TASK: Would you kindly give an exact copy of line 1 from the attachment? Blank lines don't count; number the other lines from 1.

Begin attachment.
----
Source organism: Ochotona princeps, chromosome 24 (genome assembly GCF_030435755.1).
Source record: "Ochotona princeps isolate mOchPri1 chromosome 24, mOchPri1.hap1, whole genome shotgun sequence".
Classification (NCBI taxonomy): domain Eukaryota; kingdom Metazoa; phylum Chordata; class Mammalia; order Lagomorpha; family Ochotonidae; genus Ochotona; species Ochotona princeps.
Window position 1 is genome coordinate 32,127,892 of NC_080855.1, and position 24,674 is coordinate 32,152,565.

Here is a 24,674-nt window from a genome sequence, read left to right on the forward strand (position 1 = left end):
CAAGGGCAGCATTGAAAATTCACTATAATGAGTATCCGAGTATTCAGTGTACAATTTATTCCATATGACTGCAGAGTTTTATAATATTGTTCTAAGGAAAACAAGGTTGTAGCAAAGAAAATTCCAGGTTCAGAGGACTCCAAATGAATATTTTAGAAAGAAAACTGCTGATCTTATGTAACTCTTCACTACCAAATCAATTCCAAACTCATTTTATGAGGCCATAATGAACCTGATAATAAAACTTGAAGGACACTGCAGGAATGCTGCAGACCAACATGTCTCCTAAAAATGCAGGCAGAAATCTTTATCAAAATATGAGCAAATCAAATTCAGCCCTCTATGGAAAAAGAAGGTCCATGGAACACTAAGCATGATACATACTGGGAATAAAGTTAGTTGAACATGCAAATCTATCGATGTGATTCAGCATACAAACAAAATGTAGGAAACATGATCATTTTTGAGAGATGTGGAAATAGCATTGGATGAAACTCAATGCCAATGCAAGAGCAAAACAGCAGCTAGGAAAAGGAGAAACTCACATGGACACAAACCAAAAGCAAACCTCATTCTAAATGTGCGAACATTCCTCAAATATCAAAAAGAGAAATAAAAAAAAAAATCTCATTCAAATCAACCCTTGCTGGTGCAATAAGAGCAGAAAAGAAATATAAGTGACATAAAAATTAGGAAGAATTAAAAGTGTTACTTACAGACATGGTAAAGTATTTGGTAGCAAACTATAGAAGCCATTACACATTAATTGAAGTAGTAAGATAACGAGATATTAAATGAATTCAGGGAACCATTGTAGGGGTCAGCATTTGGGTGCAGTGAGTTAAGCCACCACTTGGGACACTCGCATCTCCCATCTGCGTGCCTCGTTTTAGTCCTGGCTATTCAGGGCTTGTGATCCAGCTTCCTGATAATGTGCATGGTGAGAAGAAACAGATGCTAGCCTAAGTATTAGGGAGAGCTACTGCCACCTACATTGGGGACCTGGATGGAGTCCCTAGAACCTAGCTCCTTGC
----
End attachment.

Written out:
Source organism: Ochotona princeps, chromosome 24 (genome assembly GCF_030435755.1).